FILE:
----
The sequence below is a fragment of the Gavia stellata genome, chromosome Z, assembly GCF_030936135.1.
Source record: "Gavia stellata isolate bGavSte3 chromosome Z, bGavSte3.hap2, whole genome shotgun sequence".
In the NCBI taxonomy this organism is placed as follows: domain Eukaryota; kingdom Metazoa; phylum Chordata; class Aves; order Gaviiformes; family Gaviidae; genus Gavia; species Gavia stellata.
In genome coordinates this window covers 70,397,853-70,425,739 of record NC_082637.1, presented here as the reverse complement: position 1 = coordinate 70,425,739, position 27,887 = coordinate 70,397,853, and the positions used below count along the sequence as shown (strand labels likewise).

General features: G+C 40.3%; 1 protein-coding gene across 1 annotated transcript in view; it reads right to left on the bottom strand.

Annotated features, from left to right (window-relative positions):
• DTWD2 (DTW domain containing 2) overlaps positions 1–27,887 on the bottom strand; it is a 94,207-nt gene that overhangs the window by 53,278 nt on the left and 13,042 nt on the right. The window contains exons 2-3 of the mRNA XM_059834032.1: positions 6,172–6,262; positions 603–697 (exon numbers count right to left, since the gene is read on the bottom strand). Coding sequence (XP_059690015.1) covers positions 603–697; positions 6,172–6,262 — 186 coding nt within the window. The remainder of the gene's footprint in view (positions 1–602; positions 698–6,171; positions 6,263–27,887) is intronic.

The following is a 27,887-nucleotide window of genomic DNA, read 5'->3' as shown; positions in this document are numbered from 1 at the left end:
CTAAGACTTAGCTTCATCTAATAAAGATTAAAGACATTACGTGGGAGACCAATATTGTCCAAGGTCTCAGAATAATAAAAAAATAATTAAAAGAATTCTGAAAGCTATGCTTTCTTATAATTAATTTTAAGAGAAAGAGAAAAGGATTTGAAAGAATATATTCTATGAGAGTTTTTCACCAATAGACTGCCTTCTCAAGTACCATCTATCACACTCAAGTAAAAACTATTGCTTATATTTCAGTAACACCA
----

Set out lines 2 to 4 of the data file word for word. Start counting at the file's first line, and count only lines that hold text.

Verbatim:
Source record: "Gavia stellata isolate bGavSte3 chromosome Z, bGavSte3.hap2, whole genome shotgun sequence".
In the NCBI taxonomy this organism is placed as follows: domain Eukaryota; kingdom Metazoa; phylum Chordata; class Aves; order Gaviiformes; family Gaviidae; genus Gavia; species Gavia stellata.
In genome coordinates this window covers 70,397,853-70,425,739 of record NC_082637.1, presented here as the reverse complement: position 1 = coordinate 70,425,739, position 27,887 = coordinate 70,397,853, and the positions used below count along the sequence as shown (strand labels likewise).